This fifth and final article in a series on standards for the nanotechnology community contributed by ANSI explains the development of specifications that will look at raw nanomaterials in terms of their use in a variety of applications.

By 2007, the development of international guidelines for nanotechnology was well underway within the International Organization for Standardization (ISO). Each of the projects of ISO Technical Committee (TC) 229, Nanotechnologies, had been categorized into one of the TC’s working groups: WG 1, Terminology and Nomenclature, WG 2, Measurement and Characterization, or WG 3, Health, Safety, and Environment.

But when the Standardization Administration of China (SAC), China’s national standards body, submitted two new work item proposals in October 2007, TC 229 members recognized that the proposed areas of technical activity – addressing specifications for nanomaterials in terms of possible applications – did not fit easily into any of the existing WGs.

Material specifications had already been identified as a priority area in the TC 229 business plan, which was based on the results of a 2006 survey, “ISO TC 229 Nanotechnologies Survey of Standardization Needs.” Some aspects of the SAC-proposed work items, however, fell under the scope of each of the WGs and yet other parts of the proposals didn’t fit into any of the groups.

In response to these newly identified needs, a new working group on Material Specifications (WG 4) was formed in early 2008.

Leadership and Work Items for WG 4

Given their important role in the creation of WG 4, China holds the convenorship of the group through SAC and Professor Limin Wang. The scope of the group is still being drafted with the help of several international stakeholders, including many from the United States. This scope, once established, will serve as a roadmap for how to further the efforts of the WG.

TC 229/WG 4 currently has three work items in development to examine raw materials in terms of their purpose in a variety of uses. The first two of these are the original SAC-submitted work items that sparked the formation of WG 4, and are currently being led by SAC:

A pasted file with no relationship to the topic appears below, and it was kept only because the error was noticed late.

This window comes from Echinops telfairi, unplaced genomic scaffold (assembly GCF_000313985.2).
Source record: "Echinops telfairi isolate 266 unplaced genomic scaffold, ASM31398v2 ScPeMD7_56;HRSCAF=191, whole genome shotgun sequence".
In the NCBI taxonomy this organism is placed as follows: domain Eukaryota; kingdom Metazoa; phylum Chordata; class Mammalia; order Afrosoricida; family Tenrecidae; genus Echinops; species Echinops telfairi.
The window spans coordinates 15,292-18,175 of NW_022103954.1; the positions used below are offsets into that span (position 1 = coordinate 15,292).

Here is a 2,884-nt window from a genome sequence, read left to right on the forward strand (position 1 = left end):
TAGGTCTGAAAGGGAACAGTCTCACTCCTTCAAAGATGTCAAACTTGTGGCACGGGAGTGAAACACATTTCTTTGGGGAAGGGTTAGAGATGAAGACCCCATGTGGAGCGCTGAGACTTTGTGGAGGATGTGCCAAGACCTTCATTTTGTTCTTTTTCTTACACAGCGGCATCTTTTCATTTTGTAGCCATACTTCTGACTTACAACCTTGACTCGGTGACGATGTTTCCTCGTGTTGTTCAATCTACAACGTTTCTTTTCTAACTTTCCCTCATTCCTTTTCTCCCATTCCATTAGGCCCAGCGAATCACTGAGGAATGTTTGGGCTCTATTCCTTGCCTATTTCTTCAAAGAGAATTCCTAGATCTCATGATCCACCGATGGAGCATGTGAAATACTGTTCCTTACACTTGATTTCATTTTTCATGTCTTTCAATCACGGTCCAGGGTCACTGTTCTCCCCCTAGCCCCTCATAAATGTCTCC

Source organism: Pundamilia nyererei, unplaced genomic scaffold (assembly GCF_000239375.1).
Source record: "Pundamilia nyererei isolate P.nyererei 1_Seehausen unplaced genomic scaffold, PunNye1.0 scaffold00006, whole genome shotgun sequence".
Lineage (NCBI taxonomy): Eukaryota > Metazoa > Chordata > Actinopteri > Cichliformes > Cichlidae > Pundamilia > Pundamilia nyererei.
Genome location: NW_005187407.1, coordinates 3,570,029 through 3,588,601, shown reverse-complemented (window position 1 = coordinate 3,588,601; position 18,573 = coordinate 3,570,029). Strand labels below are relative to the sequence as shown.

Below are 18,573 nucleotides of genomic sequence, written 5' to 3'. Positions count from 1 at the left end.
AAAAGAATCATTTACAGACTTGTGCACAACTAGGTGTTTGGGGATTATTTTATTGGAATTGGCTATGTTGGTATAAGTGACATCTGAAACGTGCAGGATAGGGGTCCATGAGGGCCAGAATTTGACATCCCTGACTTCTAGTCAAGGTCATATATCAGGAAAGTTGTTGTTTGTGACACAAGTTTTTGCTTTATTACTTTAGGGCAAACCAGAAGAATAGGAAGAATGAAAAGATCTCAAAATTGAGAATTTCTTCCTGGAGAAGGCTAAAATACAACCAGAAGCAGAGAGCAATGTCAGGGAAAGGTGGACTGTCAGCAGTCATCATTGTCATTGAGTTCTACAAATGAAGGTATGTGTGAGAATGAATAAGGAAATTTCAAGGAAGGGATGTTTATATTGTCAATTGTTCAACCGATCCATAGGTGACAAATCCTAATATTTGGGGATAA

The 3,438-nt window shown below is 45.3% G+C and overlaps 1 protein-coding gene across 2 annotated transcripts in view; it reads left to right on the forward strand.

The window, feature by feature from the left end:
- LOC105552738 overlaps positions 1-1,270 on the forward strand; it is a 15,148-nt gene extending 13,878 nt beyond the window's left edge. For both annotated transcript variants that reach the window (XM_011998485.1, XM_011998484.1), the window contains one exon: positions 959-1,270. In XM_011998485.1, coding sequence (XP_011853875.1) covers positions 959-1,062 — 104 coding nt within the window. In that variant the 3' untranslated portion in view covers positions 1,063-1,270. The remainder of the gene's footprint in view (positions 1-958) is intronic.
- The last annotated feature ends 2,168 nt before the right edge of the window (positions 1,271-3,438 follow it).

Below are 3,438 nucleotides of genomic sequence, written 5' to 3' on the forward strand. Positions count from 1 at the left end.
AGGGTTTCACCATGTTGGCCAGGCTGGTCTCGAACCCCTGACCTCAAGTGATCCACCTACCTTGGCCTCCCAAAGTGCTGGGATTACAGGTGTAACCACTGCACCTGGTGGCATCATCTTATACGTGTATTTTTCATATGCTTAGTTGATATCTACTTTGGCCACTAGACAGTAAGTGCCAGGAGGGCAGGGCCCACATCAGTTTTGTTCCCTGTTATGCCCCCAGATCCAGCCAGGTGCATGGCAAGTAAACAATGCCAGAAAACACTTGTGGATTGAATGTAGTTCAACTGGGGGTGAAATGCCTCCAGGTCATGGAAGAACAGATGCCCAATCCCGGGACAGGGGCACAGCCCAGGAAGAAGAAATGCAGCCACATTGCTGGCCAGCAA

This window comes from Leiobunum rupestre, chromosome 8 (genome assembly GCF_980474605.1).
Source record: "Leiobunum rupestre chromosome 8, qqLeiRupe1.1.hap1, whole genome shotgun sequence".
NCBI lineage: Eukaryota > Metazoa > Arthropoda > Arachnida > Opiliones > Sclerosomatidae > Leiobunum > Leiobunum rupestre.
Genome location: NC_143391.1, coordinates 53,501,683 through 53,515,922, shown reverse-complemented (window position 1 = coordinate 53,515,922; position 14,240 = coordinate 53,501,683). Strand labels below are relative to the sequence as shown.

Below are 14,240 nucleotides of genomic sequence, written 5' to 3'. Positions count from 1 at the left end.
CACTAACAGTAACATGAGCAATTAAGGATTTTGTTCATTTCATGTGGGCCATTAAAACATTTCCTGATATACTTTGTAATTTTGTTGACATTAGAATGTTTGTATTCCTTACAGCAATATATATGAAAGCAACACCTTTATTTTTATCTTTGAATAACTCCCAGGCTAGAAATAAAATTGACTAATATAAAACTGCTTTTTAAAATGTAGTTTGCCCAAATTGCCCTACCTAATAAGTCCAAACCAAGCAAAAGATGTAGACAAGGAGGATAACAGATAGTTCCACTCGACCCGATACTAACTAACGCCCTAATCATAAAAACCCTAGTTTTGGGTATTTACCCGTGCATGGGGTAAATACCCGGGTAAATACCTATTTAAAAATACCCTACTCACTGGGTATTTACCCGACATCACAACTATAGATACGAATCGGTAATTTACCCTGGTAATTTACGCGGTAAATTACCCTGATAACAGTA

• Nano TiO2 (Titanium Dioxide) specifies the characteristics and measurement methods for engineered nanoscale titanium dioxide (powder form). The material has numerous industrial applications, including use in sunblock, certain fibers and plastics, paints, printing ink, coatings, ceramics, and catalysts and catalyst carriers.

• Nano CaCO3 (Calcium Carbonate) specifies the characteristics and measurement methods for engineered nanoscale calcium carbonate (powder form). Industrial applications for this material include fillers in rubbers, plastics, coatings, paint, and printing ink.

Each of these work items will be divided into two parts: characterization of measurement and methods; and use of the nanoscale material in applications.

The third work item under WG 4 is being led by BSI British Standards, the national standards body for the United Kingdom:

• Guide to specifying nanomaterials will provide guidance on the preparation of comprehensive technical specifications for manufactured nanomaterials in order to ensure the delivery of a product that behaves in a reproducible manner.

Impact on Industry

As the standards developed under WG 4 can be used in industrial applications and consumer products from paint and coatings to textiles and sunblock, they will have a tremendous impact on manufacturers in a wide variety of industries, both in the U.S. and abroad. Interested stakeholders are encouraged to provide input that can help to formulate the strategy for WG 4.

U.S. involvement in ISO/TC 229 and its Working Groups begins with the U.S. Technical Advisory Group (TAG) to ISO/TC 229, administered by the American National Standards Institute (ANSI). Led by Clayton Teague, director of the National Nanotechnology Coordination Office, the TAG is organized into Working Groups that mirror their efforts on the scope of each TC 229 WG.

The mirror group for WG 4 is led by Dr. David S. Ensor, of RTI International.

“American industry has a rare opportunity to shape the content of these very early stage working draft standards and influence the strategic direction of WG 4,” said Dr. Ensor.

How to Participate

Participation in the U.S. TAG to ISO/TC 229 WG 4 is open to all nationally interested stakeholders. The TAG actively seeks participants who have expert knowledge in all aspects of nanotechnology material specifications.

“I encourage interested organizations to participate in the U.S. TAG and help develop U.S. positions to guide the deliberations of our experts to WG 4,” Dr. Ensor added. “We expect WG 4 will likely become an important ISO/TC 229 activity with time because it will eventually build on the standards developed by the other working groups.”

To join the ANSI-accredited U.S. TAG for ISO/TC 229 or any of its WGs, contact Heather Benko (; 212.642.4912).

For more information on the U.S. TAG for ISO/TC 229, visit